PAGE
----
Brian Rinaldi: awesome. And it got really dark here. I DT know what’s going on. my there’s a storm going on outside. So I it’s really dark. That was really great. I love, I loved all the alies too. And you kept that going the whole time you had the, so that was awesome. And also somehow worked in a home improvement analogy in the midst of a mission,
Bekah Hawrot Weigel: impossible analogy.
I was like, this doesn’t make any sense and mission impossible, but it makes sense in my brain. So we’re going for it. .
Brian Rinaldi: Yeah, exactly. We did have a couple questions. I had a co so I have a couple of my own, I’m assuming. Typically when you write these Cypress tests, like this is something you integrate into your C I C D process or something.
So like when new changes are checked in or it’s gonna run these before it approves any kind of commit,
Bekah Hawrot Weigel: for sure you can do that. And so Cyprus is nice. So you have two commands, I think are Cypress open and Cyprus run [00:40:00] is what you would use in the C I C D pipeline, I believe.
And then Cyprus open is what we see when the test runner runs.
Brian Rinaldi: Okay. So where you run Cypress open, like from the command line or is it something you do? . All right. Awesome. So there obviously there’s like a CLI you install and stuff like
Bekah Hawrot Weigel: that. Everything, as soon as you install Cypress, it all comes, repackaged in there.
It’s really nice. Oh, that’s
Brian Rinaldi: really nice. Okay. Awesome. So we did have a couple of questions. Michael ask, does this support internationalization? So if you’re testing validation, error, is there a way to check that the error message is in the proper language?
Bekah Hawrot Weigel: That I’m sure that there I’m not sure, but I would think that you can pass that in to a property somewhere, but I have never had to do that.
So to be honest with you, I’m not 100% sure there. Okay.
Brian Rinaldi: Yeah. I kind imagine that they, you must be able to do that. So there’s,
Bekah Hawrot Weigel: At the very least you write a test. Sorry, go ahead. [00:41:00] At the very least you should be able to write a test to know if this language is selected, then this is what you can anticipate happening.
Brian Rinaldi: Yeah. Okay. I guess it probably also depends on like how you have internationalized your site. Because typically these be not at the same URL, so you might have to write different set of tests. I don’t know. . Yeah okay. Good question. I wish we had an answer. I know there’s like some Cypress folks in the audience, so maybe they have an answer for that one if they want to throw it in the chat.
Okay. So next question is. Cypress entirely locally installed or does full functionality require an internet connection? I know it needs browser access, but are there any HTP requests going to external Cypress servers?
Bekah Hawrot Weigel: That’s a good question. Another one that I am not sure what the answer is too. I install Cypress and then I use it and it works.
Yeah, you have to have it running [00:42:00] locally. That, that might be something, but I don’t, I honestly don’t know the answer to that question. Keep throwing me questions that I don’t know the answer to. It’s great. I’ll find the que I’ll find the answers for you.
Brian Rinaldi: Yeah, and I’m imagining if it’s running in C I C D it’s not, I, it’s not like running in, it’s running in some kind of headless browser in the C I C D I wonder.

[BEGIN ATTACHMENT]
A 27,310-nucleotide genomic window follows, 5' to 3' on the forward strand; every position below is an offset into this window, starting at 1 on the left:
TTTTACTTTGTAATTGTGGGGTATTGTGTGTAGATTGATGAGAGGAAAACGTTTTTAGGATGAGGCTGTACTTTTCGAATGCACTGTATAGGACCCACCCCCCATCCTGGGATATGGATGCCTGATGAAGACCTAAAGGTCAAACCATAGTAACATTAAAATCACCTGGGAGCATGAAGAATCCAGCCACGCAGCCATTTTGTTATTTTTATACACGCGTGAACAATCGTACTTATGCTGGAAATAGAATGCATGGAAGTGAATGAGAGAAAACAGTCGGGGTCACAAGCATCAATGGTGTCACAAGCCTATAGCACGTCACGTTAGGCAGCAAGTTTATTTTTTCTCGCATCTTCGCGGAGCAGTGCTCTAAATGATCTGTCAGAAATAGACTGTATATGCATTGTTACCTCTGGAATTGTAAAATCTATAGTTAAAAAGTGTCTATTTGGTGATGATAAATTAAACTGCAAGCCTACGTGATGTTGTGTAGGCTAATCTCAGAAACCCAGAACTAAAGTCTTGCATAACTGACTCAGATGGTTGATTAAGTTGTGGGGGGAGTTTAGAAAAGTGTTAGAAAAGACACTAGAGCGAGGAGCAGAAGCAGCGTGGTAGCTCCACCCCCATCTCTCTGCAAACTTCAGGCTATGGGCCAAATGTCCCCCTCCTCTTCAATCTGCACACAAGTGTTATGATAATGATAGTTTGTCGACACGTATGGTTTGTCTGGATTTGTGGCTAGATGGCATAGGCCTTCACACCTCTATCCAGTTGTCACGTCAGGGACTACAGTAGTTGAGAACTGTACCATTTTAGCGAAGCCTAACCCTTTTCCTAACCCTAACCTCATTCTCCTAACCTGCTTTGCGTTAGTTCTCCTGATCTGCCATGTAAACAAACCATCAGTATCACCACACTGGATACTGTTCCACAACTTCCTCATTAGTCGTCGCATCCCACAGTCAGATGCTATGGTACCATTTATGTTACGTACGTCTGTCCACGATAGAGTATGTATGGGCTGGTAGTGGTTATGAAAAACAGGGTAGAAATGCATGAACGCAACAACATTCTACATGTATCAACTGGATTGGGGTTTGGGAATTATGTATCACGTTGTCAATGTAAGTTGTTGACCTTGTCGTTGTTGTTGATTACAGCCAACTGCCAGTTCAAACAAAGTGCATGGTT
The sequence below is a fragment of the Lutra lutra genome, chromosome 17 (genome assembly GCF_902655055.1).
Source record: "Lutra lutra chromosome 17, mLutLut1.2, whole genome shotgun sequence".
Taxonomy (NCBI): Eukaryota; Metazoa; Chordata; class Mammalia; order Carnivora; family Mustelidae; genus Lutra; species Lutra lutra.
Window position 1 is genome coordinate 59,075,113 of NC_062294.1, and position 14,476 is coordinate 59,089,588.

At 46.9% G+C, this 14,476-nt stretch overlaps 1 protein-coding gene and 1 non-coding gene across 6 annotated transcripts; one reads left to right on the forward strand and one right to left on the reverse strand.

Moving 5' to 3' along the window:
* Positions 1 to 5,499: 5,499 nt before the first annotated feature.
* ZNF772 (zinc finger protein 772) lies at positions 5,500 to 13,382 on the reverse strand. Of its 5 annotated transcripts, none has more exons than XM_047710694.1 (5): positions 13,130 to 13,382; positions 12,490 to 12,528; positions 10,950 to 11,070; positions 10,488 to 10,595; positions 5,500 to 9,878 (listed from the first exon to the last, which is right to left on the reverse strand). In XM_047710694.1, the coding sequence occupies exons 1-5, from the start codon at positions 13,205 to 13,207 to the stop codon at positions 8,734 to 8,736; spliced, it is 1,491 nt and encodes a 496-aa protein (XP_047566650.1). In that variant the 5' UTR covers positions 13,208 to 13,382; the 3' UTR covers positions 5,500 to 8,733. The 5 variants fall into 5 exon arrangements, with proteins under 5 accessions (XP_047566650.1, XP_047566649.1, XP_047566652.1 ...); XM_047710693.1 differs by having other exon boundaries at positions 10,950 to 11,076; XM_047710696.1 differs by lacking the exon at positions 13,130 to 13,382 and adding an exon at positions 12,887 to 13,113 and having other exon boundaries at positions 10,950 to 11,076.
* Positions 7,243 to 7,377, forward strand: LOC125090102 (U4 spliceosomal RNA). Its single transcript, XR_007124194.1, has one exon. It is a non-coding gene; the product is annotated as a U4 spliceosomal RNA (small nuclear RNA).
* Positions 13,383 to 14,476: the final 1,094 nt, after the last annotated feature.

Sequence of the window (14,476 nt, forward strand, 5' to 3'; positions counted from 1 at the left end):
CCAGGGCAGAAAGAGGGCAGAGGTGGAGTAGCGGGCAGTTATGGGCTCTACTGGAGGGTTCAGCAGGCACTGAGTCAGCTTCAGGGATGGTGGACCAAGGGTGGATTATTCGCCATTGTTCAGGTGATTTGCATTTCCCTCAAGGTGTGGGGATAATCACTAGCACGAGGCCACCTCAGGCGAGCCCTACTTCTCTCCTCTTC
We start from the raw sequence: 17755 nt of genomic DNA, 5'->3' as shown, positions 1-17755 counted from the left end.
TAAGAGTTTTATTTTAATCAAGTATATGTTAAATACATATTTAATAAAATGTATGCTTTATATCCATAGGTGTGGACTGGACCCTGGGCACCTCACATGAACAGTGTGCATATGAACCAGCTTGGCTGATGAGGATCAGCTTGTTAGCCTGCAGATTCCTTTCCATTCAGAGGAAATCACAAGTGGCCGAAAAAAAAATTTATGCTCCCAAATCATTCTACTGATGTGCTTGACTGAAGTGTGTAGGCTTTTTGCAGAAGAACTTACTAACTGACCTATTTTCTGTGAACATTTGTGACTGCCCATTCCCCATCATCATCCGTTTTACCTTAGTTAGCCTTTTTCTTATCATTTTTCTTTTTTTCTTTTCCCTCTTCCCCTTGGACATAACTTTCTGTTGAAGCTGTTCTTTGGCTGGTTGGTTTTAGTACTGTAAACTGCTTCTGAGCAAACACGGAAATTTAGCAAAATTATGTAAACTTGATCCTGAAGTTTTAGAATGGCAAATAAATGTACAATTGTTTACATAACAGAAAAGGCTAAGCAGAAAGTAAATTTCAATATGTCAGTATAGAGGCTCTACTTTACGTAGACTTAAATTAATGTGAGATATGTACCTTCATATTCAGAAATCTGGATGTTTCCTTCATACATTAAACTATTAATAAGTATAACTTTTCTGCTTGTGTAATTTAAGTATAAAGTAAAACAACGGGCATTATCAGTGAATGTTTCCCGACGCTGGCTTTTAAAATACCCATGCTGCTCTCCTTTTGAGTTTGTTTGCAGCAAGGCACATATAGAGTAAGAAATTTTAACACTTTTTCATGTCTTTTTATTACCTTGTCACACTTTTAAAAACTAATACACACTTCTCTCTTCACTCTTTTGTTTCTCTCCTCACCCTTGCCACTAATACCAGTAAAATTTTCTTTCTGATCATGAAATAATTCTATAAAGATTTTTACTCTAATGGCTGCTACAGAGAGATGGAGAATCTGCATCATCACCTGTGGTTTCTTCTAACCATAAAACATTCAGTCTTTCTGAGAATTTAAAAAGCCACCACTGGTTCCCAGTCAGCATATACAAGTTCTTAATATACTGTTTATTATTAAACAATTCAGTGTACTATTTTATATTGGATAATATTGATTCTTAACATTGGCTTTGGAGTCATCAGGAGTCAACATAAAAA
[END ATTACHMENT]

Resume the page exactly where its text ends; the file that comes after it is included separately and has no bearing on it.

Yeah. Do you, have you set that up before, or is that something you have
Bekah Hawrot Weigel: think I said up once, but it’s been a while since I’ve done that. Couple of years since I’ve done it. And I feel like Cypress is constantly improving on all of the things they’re doing. So ask me a question about what Cypress can do.
And I was probably, they can do it. yeah.
Brian Rinaldi: And so obviously this is primary. This is there’s all different kinds of testing. This is all like testing your UI, not like unit testing, like you would te test your code, that entirely different type
Bekah Hawrot Weigel: of beast. Yeah, for sure. And that’s what I’m talking about here.
And I know Cypress is working on expanding different things, but [00:43:00] for us, oh, somebody just tossed something in the chat. That might be a good example, but I don’t know what question you asked. I forgot. Cause I, it was about,
Brian Rinaldi: The type of testing we’re doing, cuz it, everything was completely focused on UI testing.
Not so different from like you, do you have your, a separate. Unit testing library and then use Cypress
Bekah Hawrot Weigel: For end to end testing. Yeah. And I know that, I think like component testing is in beta right now. So they’ve got some features rolling out, but like really I find end to end testing most useful for the stuff that I’ve been using.
Brian Rinaldi: Okay. And in, have you, does it matter if you’re using like a framework, like react or view or whatever? I’m assuming it’ll work with any of these things.
Bekah Hawrot Weigel: Yeah. Yeah. As if you can see what the user’s doing and in the browser, then you should be able to test that.
Brian Rinaldi: Okay. So nothing, there’s nothing specific you need to do to be able to use it with a.
Bekah Hawrot Weigel: No, you should be good.
Brian Rinaldi: Okay. And then there’s another question. Is it possible to configure [00:44:00] tests visually in the runner instead of writing them out in code?
Bekah Hawrot Weigel: I’m not exactly sure that I understand the question, but I will say that there’s Cypress studios I think, is in beta and this might be an answer to your question.
So rather than writing the test from scratch my understanding of. Studios, which I haven’t used yet, but I’m really excited about is that you can open up that test runner. You can interact with it as a user would interact with it. And then there’s like a save button or something like that will generate the test for you, which I would say.